Minerals and Mineral Resources
The diamond is a rare mineral that is used for many different things in today’s world. Diamonds are composed of carbon know as the chemical symbol C. In a diamond the carbon atoms are covalently bonded to one another. The physical properties of the diamond consist of colors of yellow, brown, gray, white, blue, black, reddish, greenish and colorless. The luster is adamantine to waxy. The specific gravity is 3.5, which is about the average for a mineral. The cleavage is perfect in 4 directions forming an octahedral. The streak of a diamond is white, but when the diamond is harder than a streak plate the streak is called "colorless". According to Mohs scale of hardness, the diamond is a rated a 10 meaning it is the hardest mineral.
In the world today diamonds are used two different things, jewelry and industrial use. The diamonds that are seen and use the purpose of jewelry are diamonds with color and clarity that will make them appropriate for jewelry. The diamonds that are used for industrial work are mostly used in cutting, grinding, drilling and polishing practices. The hardness and heat conductivity characteristics are the things being determined when being purchased. Industrial diamonds are usually crushed to produce micron-sized abrasive powders. These small particles of diamond are inserted in a saw blade, a drill bit or a grinding wheel.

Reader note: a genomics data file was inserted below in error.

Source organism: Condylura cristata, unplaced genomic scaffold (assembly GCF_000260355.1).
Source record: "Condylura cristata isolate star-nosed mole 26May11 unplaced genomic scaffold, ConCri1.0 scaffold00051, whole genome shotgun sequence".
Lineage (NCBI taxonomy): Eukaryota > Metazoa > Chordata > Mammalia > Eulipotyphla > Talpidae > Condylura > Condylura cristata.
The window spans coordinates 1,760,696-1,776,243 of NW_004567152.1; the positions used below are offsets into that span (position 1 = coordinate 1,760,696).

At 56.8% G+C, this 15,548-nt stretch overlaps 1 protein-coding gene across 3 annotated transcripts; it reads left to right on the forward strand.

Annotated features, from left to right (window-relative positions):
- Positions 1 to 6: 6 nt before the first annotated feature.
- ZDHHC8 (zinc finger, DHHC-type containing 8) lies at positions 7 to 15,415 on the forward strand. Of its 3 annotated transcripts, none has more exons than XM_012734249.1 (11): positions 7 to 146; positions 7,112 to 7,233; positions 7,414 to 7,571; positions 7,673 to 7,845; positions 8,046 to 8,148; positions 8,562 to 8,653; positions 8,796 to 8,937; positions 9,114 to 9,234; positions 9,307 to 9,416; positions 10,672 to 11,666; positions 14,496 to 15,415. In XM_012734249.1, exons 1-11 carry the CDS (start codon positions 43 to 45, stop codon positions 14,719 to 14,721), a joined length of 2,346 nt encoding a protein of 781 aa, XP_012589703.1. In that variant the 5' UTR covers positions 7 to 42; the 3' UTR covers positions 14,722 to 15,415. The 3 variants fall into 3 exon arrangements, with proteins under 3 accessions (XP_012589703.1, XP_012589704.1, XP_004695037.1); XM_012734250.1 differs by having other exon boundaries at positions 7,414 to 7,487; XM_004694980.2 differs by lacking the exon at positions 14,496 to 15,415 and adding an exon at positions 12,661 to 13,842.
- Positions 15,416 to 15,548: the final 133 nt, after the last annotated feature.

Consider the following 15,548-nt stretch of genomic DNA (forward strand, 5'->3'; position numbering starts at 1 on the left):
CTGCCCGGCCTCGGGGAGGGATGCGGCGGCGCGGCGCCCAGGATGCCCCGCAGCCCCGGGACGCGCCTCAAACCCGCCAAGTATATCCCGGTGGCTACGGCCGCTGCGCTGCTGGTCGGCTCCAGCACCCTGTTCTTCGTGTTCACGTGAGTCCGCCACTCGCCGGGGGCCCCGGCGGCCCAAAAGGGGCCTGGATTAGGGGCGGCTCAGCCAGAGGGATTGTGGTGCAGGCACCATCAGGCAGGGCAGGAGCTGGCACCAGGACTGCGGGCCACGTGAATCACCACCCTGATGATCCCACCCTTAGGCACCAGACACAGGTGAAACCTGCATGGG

Diamonds form at high temperatures and pressures. This occurs in Earth's mantle about 100 miles down. Most of the diamonds that are discovered have been pushed up to Earth's surface by deep-source volcanic eruptions. On their way up they pull out pieces of mantle rock and bring them to Earth's surface without melting. The diamonds are produced when people do mining to the rock that contains the xenoliths. They also produce them by mining the soils and sediments that formed as the diamond-bearing rock weathered away. The countries Australia and Congo account for nearly 60%...